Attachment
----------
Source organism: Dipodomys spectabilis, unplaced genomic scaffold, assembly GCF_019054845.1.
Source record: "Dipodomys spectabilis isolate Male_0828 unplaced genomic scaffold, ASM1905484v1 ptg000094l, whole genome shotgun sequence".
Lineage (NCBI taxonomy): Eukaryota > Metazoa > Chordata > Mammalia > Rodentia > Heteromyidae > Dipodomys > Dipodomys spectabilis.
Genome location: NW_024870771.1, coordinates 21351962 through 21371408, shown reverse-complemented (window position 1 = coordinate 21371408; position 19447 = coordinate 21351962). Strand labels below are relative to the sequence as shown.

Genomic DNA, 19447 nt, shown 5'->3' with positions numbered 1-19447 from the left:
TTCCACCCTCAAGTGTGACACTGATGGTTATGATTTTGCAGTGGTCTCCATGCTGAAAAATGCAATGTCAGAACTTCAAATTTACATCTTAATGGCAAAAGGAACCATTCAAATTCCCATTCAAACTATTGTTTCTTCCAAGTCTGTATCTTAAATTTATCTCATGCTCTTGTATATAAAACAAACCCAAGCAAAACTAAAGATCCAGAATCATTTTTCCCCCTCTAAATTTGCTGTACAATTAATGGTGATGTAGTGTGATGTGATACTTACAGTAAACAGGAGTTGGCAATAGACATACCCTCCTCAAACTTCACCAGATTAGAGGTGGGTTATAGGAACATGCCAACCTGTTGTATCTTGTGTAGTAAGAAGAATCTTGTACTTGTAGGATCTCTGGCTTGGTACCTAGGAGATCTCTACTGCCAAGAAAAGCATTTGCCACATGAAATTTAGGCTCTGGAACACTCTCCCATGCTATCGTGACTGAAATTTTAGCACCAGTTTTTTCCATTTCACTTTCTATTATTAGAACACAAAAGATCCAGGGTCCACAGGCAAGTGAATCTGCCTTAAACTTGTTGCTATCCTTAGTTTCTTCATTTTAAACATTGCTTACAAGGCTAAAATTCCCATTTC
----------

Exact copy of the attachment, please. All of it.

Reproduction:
Source organism: Dipodomys spectabilis, unplaced genomic scaffold, assembly GCF_019054845.1.
Source record: "Dipodomys spectabilis isolate Male_0828 unplaced genomic scaffold, ASM1905484v1 ptg000094l, whole genome shotgun sequence".
Lineage (NCBI taxonomy): Eukaryota > Metazoa > Chordata > Mammalia > Rodentia > Heteromyidae > Dipodomys > Dipodomys spectabilis.
Genome location: NW_024870771.1, coordinates 21351962 through 21371408, shown reverse-complemented (window position 1 = coordinate 21371408; position 19447 = coordinate 21351962). Strand labels below are relative to the sequence as shown.

Genomic DNA, 19447 nt, shown 5'->3' with positions numbered 1-19447 from the left:
TTCCACCCTCAAGTGTGACACTGATGGTTATGATTTTGCAGTGGTCTCCATGCTGAAAAATGCAATGTCAGAACTTCAAATTTACATCTTAATGGCAAAAGGAACCATTCAAATTCCCATTCAAACTATTGTTTCTTCCAAGTCTGTATCTTAAATTTATCTCATGCTCTTGTATATAAAACAAACCCAAGCAAAACTAAAGATCCAGAATCATTTTTCCCCCTCTAAATTTGCTGTACAATTAATGGTGATGTAGTGTGATGTGATACTTACAGTAAACAGGAGTTGGCAATAGACATACCCTCCTCAAACTTCACCAGATTAGAGGTGGGTTATAGGAACATGCCAACCTGTTGTATCTTGTGTAGTAAGAAGAATCTTGTACTTGTAGGATCTCTGGCTTGGTACCTAGGAGATCTCTACTGCCAAGAAAAGCATTTGCCACATGAAATTTAGGCTCTGGAACACTCTCCCATGCTATCGTGACTGAAATTTTAGCACCAGTTTTTTCCATTTCACTTTCTATTATTAGAACACAAAAGATCCAGGGTCCACAGGCAAGTGAATCTGCCTTAAACTTGTTGCTATCCTTAGTTTCTTCATTTTAAACATTGCTTACAAGGCTAAAATTCCCATTTC